Novak's in Albany, Oregon brings back my childhood memories every time I visit
The first time I went to visit my brother in Corvallis, Oregon, I did my usual search for interesting places to try. I had thought some he might know and some he might not. Our father had come here when he was five with the family from Hungary. Growing up, my father didn't cook too much, but when he did, it tended to be Guylas stew or Palaczintas, a Hungarian crepe. On occasion, we would go to the Budapest
, the two Hungarian restaurants in Los Angeles. Eventually, both restaurants closed, and that was it for Hungarian food in Los Angeles. I never had the foresight to have my father teach me his recipes for the guylas and palaczintas, so with his passing, Hungarian food was something that was lost to me. Imagine my surprise, many years later, when I found out that there was a Hungarian restaurant in Albany, OR, a scant 15 minute drive from my brother's house. On my October 2010 trip to Oregon I arranged a dinner with my brother, his family, Roadfood's Mr. and Mrs. Chips and their son Sam to try Novaks. I didn't have high hopes---after all, I didn't think of Oregon having much in the way of a Hungarian population to keep a place busy and wondered how authentic it could possibly be there.
Dinner time came and we all met. Walking in, it had a nice feel to it. Upon opening the menu, I saw all the Hungarian dishes I knew and much more in addition. Baskets of fresh bread with whipped butter were whisked to the table. One bite of the pumpernickel and I was hooked.
Everyone ordered something different and we were all happy. Mr. Chips ordered a favorite of his, a Hungarian Longos fried bread, which was shared so we could taste the interesting blend of fried bread, fruit preserves and garlic.
Suffice to say, everyone enjoyed their meals. Even though we were stuffed, we did have to share the Dobos Torta, a delicious Hungarian dessert whose closest similarity might be a tiramisu.
We left satisfied from the excellent food and company. After many years, I had finally found an Hungarian restaurant that brought back my childhood memories.
In December 2012 I made another trip to Oregon, a combination of visiting my brother, helping some friends move up to Tigard( a suburb of Portland) and also taking a week's time to do some Roadfood trips and visits to Central and Coastal Oregon. I spent a marvelous day with Mr. Chips and a great dinner with him and Mrs. Chips in the Portland area. My plans for taking my brother to Novak's for his birthday didn't work however------he and the family were in a BBQ mood so we went to BrewBQ in downtown Corvallis. I feared that I might not make it to Novaks, but decided to try them by myself for lunch. This turned out to be an excellent choice.
When I arrived around 11AM at Novak's it was quiet, with the breakfast crowd gone and the lunch crowd yet to arrive. The waitress was extremely friendly and accommodating, taking time to answer the multitude of questions I had. In the meantime, I spotted an older woman wearing an apron coming in and out of the kitchen. Something told me that this might be Mrs. Novak. Shortly, an older gentleman smiled at me and sat in the booth in front of me. A regular, I assumed. I had seen several people in and out and got the impression they had many regulars coming to eat a few days a week.
Even though they have a wide variety of meals available and several combinations, I didn't see the exact combo that I wanted to order. Easily enough though, I ordered the Pá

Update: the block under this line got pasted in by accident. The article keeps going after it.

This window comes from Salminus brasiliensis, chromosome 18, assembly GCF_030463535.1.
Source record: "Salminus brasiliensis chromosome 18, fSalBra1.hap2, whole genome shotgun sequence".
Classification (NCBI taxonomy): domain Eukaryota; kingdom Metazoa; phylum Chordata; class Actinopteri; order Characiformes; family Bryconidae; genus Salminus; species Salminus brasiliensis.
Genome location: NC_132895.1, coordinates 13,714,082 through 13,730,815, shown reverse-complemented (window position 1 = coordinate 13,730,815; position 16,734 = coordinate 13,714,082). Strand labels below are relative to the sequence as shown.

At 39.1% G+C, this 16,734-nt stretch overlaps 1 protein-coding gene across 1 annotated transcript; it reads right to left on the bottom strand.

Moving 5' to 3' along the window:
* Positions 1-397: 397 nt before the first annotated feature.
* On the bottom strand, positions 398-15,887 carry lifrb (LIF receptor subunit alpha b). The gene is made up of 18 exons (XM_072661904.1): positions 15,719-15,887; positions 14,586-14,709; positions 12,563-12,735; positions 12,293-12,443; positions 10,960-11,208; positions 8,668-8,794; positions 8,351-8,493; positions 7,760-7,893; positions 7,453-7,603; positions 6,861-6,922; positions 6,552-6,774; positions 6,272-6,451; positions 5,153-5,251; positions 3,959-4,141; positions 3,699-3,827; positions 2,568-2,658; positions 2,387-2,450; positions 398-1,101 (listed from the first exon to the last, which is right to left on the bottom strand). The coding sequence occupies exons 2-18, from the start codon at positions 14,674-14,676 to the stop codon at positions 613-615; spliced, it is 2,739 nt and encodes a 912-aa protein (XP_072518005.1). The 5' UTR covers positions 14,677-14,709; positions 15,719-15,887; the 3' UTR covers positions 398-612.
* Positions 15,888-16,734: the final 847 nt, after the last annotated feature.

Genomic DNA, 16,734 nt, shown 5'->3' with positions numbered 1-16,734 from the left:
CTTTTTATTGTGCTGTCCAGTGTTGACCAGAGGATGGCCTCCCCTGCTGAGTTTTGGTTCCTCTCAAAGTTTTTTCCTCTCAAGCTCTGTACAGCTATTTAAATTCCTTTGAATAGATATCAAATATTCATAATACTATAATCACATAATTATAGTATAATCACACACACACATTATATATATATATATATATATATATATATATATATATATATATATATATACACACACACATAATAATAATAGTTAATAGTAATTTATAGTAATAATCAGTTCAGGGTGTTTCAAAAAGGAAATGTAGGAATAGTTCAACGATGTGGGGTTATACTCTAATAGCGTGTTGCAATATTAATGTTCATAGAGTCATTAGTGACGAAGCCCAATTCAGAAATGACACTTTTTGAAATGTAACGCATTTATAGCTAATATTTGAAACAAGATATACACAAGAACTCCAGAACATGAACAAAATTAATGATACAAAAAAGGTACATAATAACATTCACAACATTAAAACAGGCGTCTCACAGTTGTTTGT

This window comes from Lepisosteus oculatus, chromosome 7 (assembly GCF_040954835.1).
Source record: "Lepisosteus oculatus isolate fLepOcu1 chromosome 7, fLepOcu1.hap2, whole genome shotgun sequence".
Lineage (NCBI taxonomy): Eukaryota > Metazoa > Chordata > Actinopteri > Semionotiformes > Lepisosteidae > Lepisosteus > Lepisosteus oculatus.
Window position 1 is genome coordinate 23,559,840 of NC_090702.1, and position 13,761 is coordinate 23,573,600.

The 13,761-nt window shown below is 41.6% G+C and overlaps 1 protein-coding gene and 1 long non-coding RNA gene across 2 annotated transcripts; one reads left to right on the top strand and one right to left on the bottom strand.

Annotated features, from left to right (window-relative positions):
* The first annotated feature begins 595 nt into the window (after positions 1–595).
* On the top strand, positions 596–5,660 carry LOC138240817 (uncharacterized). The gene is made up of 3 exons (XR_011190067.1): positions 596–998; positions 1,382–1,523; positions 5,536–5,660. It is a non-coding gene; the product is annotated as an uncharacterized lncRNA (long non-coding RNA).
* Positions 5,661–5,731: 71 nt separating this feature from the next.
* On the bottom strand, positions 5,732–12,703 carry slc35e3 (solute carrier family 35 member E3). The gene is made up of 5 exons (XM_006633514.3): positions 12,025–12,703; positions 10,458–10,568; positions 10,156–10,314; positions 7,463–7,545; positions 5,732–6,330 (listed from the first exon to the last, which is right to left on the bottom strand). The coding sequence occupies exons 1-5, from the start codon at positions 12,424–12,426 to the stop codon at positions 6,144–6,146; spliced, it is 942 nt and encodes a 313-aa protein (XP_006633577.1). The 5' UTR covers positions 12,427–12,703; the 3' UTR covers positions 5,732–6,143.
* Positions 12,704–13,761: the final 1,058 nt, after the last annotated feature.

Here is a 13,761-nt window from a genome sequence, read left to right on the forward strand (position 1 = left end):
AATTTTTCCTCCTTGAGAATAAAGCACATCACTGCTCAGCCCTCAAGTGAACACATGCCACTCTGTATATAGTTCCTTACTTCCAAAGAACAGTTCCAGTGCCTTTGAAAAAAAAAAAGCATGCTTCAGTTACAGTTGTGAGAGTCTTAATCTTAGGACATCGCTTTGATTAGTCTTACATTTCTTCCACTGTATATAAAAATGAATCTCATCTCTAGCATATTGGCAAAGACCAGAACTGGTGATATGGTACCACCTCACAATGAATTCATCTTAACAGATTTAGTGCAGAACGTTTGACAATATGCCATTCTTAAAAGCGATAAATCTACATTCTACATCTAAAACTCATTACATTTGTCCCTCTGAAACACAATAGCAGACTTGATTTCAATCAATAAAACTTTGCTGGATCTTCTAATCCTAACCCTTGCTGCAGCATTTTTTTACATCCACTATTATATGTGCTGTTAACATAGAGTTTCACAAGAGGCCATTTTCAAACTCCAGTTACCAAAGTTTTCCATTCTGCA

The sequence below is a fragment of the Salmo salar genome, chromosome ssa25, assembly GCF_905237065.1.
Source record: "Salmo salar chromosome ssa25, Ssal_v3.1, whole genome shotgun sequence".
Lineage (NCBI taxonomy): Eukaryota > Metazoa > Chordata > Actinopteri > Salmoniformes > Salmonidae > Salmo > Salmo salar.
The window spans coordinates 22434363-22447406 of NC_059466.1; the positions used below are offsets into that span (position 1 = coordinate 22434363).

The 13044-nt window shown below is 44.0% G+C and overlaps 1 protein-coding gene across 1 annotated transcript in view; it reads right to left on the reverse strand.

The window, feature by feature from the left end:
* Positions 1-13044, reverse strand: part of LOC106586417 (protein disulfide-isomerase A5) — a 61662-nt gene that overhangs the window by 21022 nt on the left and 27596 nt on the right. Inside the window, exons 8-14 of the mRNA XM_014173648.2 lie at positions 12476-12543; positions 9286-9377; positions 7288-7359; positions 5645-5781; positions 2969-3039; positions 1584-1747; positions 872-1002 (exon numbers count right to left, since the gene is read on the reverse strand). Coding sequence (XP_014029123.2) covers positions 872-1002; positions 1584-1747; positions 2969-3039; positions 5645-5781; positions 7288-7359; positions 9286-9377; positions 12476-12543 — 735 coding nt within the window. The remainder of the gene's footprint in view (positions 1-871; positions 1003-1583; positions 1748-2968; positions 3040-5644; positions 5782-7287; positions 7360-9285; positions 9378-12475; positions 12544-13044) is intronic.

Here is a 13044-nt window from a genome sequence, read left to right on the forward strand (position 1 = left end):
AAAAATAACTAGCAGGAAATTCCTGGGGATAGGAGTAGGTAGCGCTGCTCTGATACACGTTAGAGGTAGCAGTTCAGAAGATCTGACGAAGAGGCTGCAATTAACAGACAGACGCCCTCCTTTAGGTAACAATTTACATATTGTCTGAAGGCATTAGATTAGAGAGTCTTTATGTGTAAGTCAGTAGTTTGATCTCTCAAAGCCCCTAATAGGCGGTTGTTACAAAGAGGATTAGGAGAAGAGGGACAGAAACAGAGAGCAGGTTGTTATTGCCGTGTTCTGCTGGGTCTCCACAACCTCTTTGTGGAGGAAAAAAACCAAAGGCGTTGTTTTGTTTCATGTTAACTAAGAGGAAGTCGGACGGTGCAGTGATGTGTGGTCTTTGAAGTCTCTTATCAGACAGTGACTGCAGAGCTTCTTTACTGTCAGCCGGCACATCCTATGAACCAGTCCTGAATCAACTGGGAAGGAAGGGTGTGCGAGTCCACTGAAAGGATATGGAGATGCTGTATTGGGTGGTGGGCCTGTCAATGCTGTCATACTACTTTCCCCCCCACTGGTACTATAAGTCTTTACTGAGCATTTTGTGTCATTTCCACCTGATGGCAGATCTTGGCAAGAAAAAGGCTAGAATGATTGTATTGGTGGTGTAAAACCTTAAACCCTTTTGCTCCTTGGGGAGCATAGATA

rizi Szelet off the dinner menu. This is a slice of pork tenderloin, battered and crisp fried. It is served with whipped potatoes and a delicious cream gravy. The meat was fork tender and the batter just thick enough to supply a little crunch.
To complete the meal I wanted to have, I ordered a side dish of a cabbage roll, cooked in a slightly sweet and sour sauce and topped with sour cream. A lot of food for a lunch, but I was up to the challenge. Everything was so delicious I used the bread to soak up every tiny bit of gravy from both empty plates.
I was stuffed, but knew I could not pass up dessert. Hungarians are very serious about their desserts and make some of the best desserts that you can get. This time I tried the nut bar, a thin bar filled with a delicious nut mixture inside. Again, it was so good I practically licked the plate.
When the waitress came, I had a nice conversation with her. I asked about the name. She told me that the Novaks founded the place and were still active in it. I asked if it was possible to meet them so I could give my compliments. A few minutes later, Mrs. Novak appeared. She was the woman I had seen earlier with the apron on. We had a nice discussion about the history of the restaurant. The Novaks had been in the aerospace industry, working for Lockheed. When that industry took a dive in 1970, they decided to pursue their dream and moved up to Oregon to open a Hungarian restaurant. 40 years later, it is thriving and several generations of Novaks have worked in the restaurant, with Karen Novak the current owner. Mrs. Novak still spends time in the kitchen. With the excellent food, it makes sense that she is still there. I had a chance to meet Mr. Novak too and get some pictures of them.
Finally, the time came to leave. I got a nice handshake from Mr. Novak and a hug from Mrs. Novak. I left, feeling like I was part of the family too now. I can hardly wait for my next visit to Oregon, for dinner with friends and family at Novaks.
Novak's Hungarian Restaurant
2306 Heritage Way SE
(541) 967-9488 www.novakshungarian.com
post edited by EdSails - 2013/01/15 13:30:49